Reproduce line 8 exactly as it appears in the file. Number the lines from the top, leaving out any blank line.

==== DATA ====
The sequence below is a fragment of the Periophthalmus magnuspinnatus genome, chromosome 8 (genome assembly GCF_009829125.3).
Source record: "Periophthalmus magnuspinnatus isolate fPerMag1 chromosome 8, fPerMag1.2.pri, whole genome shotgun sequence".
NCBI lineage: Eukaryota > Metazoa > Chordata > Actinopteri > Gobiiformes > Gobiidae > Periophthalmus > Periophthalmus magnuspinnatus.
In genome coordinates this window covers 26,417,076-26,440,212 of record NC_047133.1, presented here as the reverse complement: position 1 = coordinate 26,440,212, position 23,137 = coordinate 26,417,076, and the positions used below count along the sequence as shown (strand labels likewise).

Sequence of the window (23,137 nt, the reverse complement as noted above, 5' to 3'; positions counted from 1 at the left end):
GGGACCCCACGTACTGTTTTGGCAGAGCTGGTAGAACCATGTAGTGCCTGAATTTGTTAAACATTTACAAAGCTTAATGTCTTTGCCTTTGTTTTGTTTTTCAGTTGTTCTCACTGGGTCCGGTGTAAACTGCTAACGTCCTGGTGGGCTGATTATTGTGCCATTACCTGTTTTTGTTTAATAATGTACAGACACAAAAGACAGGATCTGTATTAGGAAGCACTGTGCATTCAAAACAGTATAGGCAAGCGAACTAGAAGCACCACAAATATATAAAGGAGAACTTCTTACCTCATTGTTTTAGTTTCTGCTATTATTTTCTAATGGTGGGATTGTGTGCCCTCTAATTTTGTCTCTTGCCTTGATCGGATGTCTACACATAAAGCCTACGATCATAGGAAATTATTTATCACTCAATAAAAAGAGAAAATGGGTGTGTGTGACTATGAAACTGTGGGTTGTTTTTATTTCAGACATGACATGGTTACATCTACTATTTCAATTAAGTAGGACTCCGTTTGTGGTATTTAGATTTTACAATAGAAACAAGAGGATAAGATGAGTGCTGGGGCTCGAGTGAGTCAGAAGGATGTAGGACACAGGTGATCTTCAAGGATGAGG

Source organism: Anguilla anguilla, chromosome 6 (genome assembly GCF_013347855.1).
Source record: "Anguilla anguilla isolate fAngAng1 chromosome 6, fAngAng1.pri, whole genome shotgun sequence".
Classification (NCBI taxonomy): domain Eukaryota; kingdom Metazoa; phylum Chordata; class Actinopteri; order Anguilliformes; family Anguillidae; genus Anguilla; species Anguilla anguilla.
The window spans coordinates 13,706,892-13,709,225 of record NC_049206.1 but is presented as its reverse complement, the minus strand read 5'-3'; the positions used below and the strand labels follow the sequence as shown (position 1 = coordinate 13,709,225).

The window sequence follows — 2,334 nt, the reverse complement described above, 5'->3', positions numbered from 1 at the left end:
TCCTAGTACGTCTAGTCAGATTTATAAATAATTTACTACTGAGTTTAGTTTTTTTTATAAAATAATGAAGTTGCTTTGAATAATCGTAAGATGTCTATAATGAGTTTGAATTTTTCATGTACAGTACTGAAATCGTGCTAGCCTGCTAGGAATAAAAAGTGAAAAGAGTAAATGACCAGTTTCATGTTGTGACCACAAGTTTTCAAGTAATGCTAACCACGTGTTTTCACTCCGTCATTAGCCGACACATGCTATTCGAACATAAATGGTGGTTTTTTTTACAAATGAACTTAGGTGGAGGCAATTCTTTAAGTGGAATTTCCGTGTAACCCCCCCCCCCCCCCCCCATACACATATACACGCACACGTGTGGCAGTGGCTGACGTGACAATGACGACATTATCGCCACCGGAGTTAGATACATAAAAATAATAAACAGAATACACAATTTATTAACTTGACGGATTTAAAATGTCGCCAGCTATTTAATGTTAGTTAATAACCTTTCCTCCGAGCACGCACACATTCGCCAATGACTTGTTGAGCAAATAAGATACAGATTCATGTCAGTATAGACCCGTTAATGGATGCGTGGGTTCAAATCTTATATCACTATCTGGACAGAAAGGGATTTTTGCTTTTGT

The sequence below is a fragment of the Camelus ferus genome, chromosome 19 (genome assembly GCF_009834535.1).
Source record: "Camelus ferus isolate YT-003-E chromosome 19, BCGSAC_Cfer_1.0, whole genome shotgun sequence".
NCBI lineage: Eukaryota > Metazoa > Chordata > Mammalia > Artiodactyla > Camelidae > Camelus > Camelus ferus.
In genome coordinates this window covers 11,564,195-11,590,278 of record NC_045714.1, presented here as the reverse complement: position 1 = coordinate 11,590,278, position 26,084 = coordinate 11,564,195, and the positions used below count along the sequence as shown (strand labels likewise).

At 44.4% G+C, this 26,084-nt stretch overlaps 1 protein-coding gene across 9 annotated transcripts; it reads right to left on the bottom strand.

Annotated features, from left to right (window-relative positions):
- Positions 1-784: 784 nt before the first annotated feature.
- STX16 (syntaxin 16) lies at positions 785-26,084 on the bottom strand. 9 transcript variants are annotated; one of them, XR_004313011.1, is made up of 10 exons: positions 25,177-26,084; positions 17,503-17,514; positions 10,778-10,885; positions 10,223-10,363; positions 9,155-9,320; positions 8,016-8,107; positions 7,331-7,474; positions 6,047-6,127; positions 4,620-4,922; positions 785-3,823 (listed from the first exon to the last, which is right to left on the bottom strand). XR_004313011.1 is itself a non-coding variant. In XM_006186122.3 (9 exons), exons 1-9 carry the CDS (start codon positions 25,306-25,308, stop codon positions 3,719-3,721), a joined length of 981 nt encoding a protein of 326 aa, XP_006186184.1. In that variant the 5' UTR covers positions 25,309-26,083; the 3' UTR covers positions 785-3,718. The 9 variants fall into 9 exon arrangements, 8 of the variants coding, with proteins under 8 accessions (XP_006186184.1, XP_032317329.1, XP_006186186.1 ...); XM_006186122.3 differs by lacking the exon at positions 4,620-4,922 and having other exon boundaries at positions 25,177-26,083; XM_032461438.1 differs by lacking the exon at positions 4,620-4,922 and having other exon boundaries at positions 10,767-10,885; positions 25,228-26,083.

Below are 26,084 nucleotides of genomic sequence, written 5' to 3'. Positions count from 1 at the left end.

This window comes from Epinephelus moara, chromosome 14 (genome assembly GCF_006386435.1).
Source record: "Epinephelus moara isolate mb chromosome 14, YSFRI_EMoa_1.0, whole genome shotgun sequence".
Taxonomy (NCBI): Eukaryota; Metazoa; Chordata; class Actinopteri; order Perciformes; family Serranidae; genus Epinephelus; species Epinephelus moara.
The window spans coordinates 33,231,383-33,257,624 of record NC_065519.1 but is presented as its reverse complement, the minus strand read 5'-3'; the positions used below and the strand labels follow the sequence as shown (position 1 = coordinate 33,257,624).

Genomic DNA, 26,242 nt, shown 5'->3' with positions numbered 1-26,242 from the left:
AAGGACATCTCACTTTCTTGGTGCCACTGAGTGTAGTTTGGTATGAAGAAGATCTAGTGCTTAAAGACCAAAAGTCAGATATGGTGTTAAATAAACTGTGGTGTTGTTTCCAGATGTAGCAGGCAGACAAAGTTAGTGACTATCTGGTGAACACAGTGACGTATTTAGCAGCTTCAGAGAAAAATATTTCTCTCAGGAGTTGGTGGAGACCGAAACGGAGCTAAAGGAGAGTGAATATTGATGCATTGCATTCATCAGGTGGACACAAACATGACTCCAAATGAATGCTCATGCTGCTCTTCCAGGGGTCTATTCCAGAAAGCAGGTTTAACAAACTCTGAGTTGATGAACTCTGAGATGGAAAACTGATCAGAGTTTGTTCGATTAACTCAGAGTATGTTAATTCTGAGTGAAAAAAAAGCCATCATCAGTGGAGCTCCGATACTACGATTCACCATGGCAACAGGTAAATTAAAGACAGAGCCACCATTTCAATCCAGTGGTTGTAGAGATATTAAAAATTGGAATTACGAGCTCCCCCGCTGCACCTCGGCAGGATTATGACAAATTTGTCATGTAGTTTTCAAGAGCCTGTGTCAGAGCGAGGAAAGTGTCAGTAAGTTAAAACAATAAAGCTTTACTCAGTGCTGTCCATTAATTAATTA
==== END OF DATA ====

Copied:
Source record: "Anguilla anguilla isolate fAngAng1 chromosome 6, fAngAng1.pri, whole genome shotgun sequence".